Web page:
Growing Through Grief:
The Role Of Support Groups
We need not walk alone…
We reach out to each other with love and
understanding and with hope…
We come together from all walks of life,
from many different circumstances…
We need not walk alone
Credo, The Compassionate Friends
Editor’s note: The following article is excerpted from Dr. Wolfelt’s book How to Start
and Lead a Bereavement Support Group, available from Companion Press.
There is a growing realization among those who care for the bereaved that support groups
are an appropriate and effective way to help bereaved people heal. Because they offer a safe
place for people to do the work of mourning, support groups encourage members to reconcile
their losses and go on to find continued meaning in life and living. Attending a support
group facilitated by skilled leaders often brings comfort and understanding beyond many
Support groups help bereaved people by:
- countering the sense of isolation that many experience in our shame-based,
- providing emotional, physical, and spiritual support in a safe, nonjudgmental
- allowing them to explore their many thoughts and feelings about grief in a way
that helps them be compassionate with themselves.
- encouraging members to not only receive support and understanding for themselves
but also to provide the same to others.
- offering opportunities to learn new ways of approaching problems (e.g. the friend
or in-law who lacks an understanding of the need to mourn and pushes you to “return
- helping them trust their fellow human beings again in what for many in grief
feels like an unsafe, uncaring world.
- providing a supportive environment that can reawaken their zest for life.
In short, as group members give and receive help, they feel less helpless and are able
to discover continued meaning in life. Feeling understood by others brings down barriers
between the bereaved person and the world outside. This process of being understood is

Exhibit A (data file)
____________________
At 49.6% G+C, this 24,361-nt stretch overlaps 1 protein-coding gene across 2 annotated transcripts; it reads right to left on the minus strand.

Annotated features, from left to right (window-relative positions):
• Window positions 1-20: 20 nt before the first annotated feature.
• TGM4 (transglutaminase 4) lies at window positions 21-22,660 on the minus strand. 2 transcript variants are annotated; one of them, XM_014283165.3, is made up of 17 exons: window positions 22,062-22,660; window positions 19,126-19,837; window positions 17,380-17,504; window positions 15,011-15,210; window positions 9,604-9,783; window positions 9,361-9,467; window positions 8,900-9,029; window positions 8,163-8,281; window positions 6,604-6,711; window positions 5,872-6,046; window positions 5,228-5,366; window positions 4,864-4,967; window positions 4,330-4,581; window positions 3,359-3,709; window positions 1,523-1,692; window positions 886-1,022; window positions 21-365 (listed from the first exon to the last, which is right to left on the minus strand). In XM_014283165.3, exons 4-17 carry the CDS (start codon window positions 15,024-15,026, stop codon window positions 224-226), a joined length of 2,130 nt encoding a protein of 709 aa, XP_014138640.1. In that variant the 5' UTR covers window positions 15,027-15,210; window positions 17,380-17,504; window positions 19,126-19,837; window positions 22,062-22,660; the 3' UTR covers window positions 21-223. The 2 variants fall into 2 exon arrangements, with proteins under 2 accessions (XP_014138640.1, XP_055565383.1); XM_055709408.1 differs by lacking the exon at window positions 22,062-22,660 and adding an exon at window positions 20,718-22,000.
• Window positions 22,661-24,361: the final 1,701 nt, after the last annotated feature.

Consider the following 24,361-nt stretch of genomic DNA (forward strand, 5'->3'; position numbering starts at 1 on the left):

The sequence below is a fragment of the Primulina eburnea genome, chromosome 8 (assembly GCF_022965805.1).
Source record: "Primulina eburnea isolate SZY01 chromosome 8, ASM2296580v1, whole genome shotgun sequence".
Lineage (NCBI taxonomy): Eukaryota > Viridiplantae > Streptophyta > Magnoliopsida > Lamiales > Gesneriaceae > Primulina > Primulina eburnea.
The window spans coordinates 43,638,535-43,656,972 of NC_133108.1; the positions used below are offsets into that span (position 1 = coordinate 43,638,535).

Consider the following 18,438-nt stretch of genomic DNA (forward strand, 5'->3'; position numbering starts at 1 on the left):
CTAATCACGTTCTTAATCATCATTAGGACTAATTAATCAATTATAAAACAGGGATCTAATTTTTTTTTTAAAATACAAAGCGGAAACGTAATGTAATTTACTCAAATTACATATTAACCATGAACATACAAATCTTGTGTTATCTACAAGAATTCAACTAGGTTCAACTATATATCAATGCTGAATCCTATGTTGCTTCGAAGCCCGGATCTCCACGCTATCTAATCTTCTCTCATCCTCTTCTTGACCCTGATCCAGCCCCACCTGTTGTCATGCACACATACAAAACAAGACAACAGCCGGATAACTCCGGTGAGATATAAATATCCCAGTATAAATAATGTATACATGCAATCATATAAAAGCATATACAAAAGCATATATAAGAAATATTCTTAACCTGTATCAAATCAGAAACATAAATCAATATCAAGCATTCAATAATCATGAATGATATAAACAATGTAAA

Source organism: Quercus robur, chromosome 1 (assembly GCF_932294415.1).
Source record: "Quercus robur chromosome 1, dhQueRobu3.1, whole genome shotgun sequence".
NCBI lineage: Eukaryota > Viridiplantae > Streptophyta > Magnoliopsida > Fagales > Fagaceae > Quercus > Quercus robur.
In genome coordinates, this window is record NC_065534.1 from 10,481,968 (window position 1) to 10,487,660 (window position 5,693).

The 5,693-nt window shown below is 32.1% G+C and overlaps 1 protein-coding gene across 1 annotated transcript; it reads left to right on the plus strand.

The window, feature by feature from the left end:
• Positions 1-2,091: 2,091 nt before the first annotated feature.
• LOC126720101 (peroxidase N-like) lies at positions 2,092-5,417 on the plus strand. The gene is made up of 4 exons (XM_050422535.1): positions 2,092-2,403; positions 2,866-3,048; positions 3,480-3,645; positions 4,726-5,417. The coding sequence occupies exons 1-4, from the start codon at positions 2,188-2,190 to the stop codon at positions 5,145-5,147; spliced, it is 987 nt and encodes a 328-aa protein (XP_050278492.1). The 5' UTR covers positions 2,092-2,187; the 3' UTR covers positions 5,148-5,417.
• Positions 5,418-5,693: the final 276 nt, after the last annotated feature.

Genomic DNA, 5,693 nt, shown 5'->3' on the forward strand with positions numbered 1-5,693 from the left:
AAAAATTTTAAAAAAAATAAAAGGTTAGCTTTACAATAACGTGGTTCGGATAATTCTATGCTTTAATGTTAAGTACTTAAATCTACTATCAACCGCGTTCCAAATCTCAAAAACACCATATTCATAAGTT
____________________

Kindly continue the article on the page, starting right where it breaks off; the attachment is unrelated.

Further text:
central to being compassionate with oneself as a bereaved person. The more people are
compassionate to the bereaved from the outside in, the more the bereaved are capable of
being self-compassionate from the inside out.
Our mourning-avoiding culture often forces bereaved people to withdraw from insensitive
friends and family or to adopt ways of avoiding the painful, but necessary work of mourning;
support groups, which instead foster the experience of trusting and being trusted, can do
wonders in meeting the needs of bereaved people. In an effective bereavement support group,
members can achieve a balance between giving and receiving, between independence and an
appropriate, self-sustaining dependence. The group provides a safe harbor where hurting
people can pull in, anchor while the wind still blows them around, and search for safe ground
on which to go on living. As a potential leader of such a group, you have the honor of
accompanying people during this time.
Before we go on to explore the specifics of running a bereavement support group, though,
I would like to further define what I mean by growing through grief.
Growth means encountering pain
The death of someone loved naturally brings about emotional, physical, and spiritual pain
for us as human beings. Forums such as support groups provide us with a safe place where we
can embrace our pain in “doses.” Encountering the pain of the loss all at once would overwhelm
us and leave us defenseless. Sometimes bereaved people need to distract themselves from the
pain of the loss, while at other times they need a “safe harbor” to pull into and embrace
the depth of the loss.
Growth means change
My experience has taught me that we as human beings are forever changed by the death of
someone in our lives. To “resolve” your own or someone else’s grief often denotes a return
to a homeostasis (inner balance) that was present prior to the death. I believe this model
of care is inadequate and often damaging to bereaved people of all ages.
A “return to inner balance” doesn’t reflect how I, or the people who have taught me about
their grief journeys, are forever changed by the experience of bereavement. In using the word
growth, I acknowledge the changes that mourning brings about.
Growth means a new inner balance with no end points
While the bereaved person may do the work of mourning to recapture in part some sense of
inner balance, it is a new inner balance. My hope is that the term growth reflects the active,
ongoing process of mourning.
Growth means exploring our assumptions about life
The encounter with grief reawakens us to the importance of utilizing our potentials. The
concept of potential in this context could be defined as our capacity to mourn our losses
openly and without shame, to be interpersonally effective in our relationships with others,
and to continue to discover fulfillment in life, living and loving. Loss often serves as a
catalyst to becoming more of what we can be instead of staying exactly what and where we are.
Loss seems to educate the potential within. Then, it becomes up to us as human beings to embrace
and creatively express this potential. Growth is about not settling for homeostasis, but
looking for and seeking out how we are changed by this death. Growth means discovering our
gifts, our potentials, and using them to bring meaning to the lives of others.